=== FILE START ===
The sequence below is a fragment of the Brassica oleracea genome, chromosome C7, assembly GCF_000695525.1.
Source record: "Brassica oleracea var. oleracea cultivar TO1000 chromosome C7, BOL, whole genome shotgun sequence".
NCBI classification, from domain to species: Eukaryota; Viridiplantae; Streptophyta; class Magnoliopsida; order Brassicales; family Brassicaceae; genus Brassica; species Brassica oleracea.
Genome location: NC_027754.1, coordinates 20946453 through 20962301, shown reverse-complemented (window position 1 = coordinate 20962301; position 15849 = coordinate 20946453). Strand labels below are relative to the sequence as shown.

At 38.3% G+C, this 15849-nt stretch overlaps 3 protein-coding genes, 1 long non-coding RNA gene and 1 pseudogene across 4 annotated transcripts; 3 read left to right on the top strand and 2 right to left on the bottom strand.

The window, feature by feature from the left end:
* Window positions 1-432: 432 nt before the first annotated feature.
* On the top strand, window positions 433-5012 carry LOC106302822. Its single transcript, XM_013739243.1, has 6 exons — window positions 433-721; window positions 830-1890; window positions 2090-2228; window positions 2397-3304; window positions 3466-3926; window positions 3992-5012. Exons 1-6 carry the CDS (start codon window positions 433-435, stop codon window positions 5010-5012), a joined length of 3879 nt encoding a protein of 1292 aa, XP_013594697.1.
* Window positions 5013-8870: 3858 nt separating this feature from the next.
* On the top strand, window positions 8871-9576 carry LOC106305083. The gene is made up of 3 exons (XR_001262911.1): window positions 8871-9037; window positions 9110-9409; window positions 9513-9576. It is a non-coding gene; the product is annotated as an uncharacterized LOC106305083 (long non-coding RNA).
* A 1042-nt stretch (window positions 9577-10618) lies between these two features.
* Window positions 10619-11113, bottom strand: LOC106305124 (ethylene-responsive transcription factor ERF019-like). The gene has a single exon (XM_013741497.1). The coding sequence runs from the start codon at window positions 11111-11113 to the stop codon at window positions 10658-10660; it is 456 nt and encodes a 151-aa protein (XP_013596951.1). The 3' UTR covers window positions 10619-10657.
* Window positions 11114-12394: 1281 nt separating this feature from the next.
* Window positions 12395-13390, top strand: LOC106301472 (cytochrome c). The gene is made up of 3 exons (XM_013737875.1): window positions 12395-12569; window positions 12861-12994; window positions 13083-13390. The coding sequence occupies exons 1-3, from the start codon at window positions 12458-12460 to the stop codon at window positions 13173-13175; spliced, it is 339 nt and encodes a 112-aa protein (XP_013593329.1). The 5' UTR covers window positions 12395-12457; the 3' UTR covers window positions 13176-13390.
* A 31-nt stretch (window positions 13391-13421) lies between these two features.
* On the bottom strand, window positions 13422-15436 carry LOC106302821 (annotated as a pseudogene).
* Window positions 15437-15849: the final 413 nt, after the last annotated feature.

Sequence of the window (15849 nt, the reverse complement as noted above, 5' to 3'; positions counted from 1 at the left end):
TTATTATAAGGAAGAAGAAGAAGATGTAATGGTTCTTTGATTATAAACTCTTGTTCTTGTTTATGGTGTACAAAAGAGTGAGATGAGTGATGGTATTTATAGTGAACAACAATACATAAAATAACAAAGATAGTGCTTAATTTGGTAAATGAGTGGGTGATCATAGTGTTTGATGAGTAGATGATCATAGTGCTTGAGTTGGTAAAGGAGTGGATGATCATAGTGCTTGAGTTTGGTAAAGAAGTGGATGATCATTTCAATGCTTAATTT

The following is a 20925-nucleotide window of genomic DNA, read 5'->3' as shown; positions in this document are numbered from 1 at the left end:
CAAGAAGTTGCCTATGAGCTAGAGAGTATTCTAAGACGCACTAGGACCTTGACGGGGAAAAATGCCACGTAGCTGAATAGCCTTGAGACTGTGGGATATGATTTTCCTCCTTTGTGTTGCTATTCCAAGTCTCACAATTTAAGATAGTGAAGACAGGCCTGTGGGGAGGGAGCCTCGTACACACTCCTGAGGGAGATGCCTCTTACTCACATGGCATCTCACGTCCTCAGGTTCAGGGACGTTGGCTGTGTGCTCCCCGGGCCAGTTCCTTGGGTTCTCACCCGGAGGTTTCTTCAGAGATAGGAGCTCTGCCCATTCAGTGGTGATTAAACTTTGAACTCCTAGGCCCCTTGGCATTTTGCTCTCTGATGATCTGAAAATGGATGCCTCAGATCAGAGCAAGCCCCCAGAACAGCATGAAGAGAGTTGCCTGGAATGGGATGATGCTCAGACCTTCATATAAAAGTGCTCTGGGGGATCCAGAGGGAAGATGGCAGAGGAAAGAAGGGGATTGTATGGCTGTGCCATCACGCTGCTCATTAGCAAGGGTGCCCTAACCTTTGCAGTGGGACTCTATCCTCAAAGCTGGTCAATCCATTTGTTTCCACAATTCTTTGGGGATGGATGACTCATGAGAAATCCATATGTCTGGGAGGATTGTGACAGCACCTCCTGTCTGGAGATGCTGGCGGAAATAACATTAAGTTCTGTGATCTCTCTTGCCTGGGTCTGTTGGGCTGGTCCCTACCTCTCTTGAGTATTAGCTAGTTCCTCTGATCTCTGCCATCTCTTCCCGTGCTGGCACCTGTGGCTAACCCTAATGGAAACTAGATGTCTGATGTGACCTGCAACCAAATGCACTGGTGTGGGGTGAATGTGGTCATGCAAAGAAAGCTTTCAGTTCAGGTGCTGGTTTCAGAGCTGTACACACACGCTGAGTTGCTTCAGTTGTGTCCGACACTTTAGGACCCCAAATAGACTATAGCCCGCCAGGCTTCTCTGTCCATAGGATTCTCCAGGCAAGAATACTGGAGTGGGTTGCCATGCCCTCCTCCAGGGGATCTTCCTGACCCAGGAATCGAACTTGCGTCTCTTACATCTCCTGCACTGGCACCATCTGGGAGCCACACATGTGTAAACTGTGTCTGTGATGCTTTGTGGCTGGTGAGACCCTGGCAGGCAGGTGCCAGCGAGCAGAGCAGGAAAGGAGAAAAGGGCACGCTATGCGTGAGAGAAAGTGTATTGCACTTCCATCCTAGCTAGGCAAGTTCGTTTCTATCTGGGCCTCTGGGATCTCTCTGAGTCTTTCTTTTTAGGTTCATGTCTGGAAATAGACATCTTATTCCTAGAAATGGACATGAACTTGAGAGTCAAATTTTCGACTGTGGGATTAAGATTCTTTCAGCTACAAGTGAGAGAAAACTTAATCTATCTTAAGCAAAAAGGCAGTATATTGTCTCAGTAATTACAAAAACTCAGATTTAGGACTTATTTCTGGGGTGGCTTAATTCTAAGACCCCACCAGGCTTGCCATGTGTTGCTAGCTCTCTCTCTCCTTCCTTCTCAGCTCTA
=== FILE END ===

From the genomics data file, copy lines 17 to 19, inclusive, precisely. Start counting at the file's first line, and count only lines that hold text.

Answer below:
* Window positions 15437-15849: the final 413 nt, after the last annotated feature.

Sequence of the window (15849 nt, the reverse complement as noted above, 5' to 3'; positions counted from 1 at the left end):
TTATTATAAGGAAGAAGAAGAAGATGTAATGGTTCTTTGATTATAAACTCTTGTTCTTGTTTATGGTGTACAAAAGAGTGAGATGAGTGATGGTATTTATAGTGAACAACAATACATAAAATAACAAAGATAGTGCTTAATTTGGTAAATGAGTGGGTGATCATAGTGTTTGATGAGTAGATGATCATAGTGCTTGAGTTGGTAAAGGAGTGGATGATCATAGTGCTTGAGTTTGGTAAAGAAGTGGATGATCATTTCAATGCTTAATTT